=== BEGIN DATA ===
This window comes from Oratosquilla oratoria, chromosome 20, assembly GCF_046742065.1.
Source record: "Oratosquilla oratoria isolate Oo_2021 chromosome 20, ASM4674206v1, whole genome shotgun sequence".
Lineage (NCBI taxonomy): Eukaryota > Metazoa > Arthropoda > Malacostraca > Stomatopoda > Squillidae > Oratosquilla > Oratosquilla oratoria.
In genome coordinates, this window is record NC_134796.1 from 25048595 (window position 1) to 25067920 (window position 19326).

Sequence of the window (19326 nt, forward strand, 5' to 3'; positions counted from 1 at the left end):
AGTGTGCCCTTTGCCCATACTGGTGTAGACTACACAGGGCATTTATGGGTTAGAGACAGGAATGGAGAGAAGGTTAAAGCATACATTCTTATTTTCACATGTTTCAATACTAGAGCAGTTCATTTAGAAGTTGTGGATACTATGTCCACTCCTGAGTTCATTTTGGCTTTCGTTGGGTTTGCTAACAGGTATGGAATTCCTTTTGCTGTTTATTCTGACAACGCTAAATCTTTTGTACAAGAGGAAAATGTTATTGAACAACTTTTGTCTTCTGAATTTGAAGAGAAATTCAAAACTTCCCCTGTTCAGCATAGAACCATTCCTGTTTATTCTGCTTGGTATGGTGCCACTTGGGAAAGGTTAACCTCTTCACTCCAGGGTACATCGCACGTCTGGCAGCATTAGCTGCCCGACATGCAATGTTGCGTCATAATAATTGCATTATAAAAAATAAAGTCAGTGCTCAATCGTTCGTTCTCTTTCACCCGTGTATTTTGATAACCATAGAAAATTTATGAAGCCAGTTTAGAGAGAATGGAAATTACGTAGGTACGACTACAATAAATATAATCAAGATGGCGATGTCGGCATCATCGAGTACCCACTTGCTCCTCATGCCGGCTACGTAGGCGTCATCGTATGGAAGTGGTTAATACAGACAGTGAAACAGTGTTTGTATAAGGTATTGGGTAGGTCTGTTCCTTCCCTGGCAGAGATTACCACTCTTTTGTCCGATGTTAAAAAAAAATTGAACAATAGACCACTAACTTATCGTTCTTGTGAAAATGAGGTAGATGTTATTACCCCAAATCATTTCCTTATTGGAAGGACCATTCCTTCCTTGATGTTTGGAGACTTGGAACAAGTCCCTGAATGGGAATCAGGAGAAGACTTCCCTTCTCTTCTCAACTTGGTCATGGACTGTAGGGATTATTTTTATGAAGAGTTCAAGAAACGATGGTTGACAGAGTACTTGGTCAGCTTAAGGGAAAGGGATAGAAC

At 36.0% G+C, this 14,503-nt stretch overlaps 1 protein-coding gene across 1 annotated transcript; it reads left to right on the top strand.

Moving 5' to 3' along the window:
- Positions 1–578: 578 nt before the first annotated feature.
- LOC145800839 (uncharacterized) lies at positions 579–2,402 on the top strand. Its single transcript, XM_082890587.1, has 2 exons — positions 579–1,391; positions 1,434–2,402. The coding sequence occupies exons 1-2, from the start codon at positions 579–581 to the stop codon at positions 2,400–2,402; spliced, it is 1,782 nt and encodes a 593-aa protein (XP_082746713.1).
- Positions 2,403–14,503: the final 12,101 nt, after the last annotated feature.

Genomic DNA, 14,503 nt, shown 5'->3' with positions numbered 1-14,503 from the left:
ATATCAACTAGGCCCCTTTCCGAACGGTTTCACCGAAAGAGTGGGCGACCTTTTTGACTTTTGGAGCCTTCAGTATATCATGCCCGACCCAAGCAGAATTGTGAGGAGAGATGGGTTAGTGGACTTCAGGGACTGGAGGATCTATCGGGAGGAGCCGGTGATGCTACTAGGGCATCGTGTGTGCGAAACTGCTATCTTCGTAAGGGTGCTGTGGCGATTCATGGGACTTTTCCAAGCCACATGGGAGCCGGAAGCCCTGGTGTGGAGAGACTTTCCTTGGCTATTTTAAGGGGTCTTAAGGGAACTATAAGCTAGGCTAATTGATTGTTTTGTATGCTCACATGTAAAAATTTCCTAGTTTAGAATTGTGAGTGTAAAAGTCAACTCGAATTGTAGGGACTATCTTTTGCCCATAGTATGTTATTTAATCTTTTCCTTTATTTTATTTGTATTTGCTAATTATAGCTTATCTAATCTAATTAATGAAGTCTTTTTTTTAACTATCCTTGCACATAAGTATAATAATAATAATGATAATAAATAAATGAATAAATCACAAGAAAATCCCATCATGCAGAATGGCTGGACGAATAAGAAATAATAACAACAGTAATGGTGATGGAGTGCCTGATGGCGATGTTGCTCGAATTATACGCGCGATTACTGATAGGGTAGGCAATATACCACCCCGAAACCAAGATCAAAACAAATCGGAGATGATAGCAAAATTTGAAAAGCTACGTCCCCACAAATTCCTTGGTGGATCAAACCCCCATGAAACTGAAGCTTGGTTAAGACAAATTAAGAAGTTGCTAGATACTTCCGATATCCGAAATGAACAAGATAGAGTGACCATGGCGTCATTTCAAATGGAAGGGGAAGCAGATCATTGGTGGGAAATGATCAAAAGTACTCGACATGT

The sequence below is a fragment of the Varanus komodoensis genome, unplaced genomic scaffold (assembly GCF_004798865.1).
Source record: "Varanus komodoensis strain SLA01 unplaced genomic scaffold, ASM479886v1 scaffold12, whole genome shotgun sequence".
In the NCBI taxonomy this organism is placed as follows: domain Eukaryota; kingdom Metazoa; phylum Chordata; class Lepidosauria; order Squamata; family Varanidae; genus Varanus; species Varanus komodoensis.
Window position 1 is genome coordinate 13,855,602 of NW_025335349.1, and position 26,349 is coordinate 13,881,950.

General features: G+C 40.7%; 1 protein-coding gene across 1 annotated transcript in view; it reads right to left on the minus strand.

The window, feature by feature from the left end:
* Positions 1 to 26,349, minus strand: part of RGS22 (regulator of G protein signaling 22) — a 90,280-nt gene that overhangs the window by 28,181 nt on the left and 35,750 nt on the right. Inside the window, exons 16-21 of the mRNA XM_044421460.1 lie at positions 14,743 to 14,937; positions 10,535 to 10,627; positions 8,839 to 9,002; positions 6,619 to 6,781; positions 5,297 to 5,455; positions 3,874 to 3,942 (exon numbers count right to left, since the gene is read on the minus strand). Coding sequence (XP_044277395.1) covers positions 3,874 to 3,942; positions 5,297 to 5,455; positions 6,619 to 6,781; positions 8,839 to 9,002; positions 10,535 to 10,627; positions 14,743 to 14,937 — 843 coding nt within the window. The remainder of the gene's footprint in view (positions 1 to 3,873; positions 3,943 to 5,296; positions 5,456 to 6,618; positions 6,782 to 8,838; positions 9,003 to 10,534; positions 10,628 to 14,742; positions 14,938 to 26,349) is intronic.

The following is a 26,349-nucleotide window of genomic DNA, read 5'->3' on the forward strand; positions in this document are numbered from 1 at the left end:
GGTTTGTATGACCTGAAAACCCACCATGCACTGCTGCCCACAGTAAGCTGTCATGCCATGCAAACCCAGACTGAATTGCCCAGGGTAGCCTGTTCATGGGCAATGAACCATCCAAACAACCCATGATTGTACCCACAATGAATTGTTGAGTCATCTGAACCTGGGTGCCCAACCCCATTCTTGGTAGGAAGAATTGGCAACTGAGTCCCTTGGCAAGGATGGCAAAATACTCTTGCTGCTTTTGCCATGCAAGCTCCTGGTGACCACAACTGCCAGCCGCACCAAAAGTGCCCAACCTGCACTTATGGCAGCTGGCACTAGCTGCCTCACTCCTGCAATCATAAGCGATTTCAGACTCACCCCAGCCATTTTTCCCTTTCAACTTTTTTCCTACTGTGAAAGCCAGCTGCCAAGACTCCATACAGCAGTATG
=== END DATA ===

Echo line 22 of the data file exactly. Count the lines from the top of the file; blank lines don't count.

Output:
GGTTTGTATGACCTGAAAACCCACCATGCACTGCTGCCCACAGTAAGCTGTCATGCCATGCAAACCCAGACTGAATTGCCCAGGGTAGCCTGTTCATGGGCAATGAACCATCCAAACAACCCATGATTGTACCCACAATGAATTGTTGAGTCATCTGAACCTGGGTGCCCAACCCCATTCTTGGTAGGAAGAATTGGCAACTGAGTCCCTTGGCAAGGATGGCAAAATACTCTTGCTGCTTTTGCCATGCAAGCTCCTGGTGACCACAACTGCCAGCCGCACCAAAAGTGCCCAACCTGCACTTATGGCAGCTGGCACTAGCTGCCTCACTCCTGCAATCATAAGCGATTTCAGACTCACCCCAGCCATTTTTCCCTTTCAACTTTTTTCCTACTGTGAAAGCCAGCTGCCAAGACTCCATACAGCAGTATG